A driving simulator experiment was carried out to assess the effects of Intelligent Cruise Control (ICC) on driving behaviour. ICC is an in-vehicle system that automatically regulates a vehicle's speed and that is also capable of maintaining a proper following distance behind a lead vehicle. ICC can realize a moderate level of deceleration: in situations that require hard braking, the driver must take over control. The results showed that ICC yields more consistent longitudinal control: in car-following situations, there is less variation in headway and in speed. It also appeared that when driving with ICC, subjects select a lower free-driving speed compared to their driving speed on the same scenario without ICC. In the critical scenarios where the subject had to take over control from the ICC, a later reaction was found especially in the first runs of the experiment. There was no difference between the foot-on-gas and the foot-off-gas ICC types in terms of driving behaviour. The questionnaire results, however, showed that subjects were highly in favour of the foot-off-gas type ICC, even though the overall judgements of both ICC types were positive.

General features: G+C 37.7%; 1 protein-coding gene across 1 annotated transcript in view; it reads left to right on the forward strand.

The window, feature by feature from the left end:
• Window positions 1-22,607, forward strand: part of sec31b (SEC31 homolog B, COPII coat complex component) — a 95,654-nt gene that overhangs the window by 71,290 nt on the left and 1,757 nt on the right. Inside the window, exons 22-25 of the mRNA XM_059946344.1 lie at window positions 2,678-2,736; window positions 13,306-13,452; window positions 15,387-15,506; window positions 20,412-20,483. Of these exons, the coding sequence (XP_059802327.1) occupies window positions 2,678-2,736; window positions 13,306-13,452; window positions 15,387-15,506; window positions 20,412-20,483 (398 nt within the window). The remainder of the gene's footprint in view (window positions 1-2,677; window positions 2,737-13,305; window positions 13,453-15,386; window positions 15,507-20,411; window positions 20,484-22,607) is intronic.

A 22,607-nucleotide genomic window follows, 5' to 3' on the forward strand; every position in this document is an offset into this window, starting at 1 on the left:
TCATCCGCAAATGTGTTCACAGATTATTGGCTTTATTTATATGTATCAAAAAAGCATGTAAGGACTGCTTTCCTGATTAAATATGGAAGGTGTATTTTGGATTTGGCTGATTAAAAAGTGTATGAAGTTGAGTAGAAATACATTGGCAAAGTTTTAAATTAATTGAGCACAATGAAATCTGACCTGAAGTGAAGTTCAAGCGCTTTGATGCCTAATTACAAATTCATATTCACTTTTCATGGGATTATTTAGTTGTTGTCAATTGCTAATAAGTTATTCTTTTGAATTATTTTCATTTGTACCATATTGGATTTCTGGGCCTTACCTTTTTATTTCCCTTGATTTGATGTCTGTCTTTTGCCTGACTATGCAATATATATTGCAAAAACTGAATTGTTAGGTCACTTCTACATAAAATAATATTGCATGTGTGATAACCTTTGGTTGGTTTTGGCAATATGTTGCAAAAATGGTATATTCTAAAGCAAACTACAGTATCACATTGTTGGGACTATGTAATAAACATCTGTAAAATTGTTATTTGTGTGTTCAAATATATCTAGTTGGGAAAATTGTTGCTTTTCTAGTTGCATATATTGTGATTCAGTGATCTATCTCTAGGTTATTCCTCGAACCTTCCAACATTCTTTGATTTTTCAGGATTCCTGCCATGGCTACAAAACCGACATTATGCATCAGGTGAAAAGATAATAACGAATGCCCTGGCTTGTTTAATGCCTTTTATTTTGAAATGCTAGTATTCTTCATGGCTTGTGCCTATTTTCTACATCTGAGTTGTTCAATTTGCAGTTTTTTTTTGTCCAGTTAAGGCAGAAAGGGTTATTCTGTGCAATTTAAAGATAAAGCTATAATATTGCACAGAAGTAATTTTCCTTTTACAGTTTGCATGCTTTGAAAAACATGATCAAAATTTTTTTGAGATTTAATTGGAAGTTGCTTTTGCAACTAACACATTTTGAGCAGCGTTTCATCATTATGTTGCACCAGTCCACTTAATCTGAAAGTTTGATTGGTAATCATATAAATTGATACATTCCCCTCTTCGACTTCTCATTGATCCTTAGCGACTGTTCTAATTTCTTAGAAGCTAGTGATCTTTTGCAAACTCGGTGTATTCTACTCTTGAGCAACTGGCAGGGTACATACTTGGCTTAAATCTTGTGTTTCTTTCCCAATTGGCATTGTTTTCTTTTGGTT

• Corporate Authors:

    TNO Human Factors Research Institute

    Kampweg 5, P.O. Box 23
    Soesterberg,   Netherlands  3769 ZG
  • Authors:
    • Hogema, J H
    • Janssen, W H
  • Publication Date: 1996-2-15


  • English

Media Info

  • Features: References;
  • Pagination: 49 p.
  • Serial:
    • Issue Number: TM-96-C012

Subject/Index Terms

Filing Info

  • Accession Number: 00729415
  • Record Type: Publication
  • Source Agency: Institute for Road Safety Research, SWOV
  • Files: ITRD
  • Created Date: Dec 26 1996 12:00AM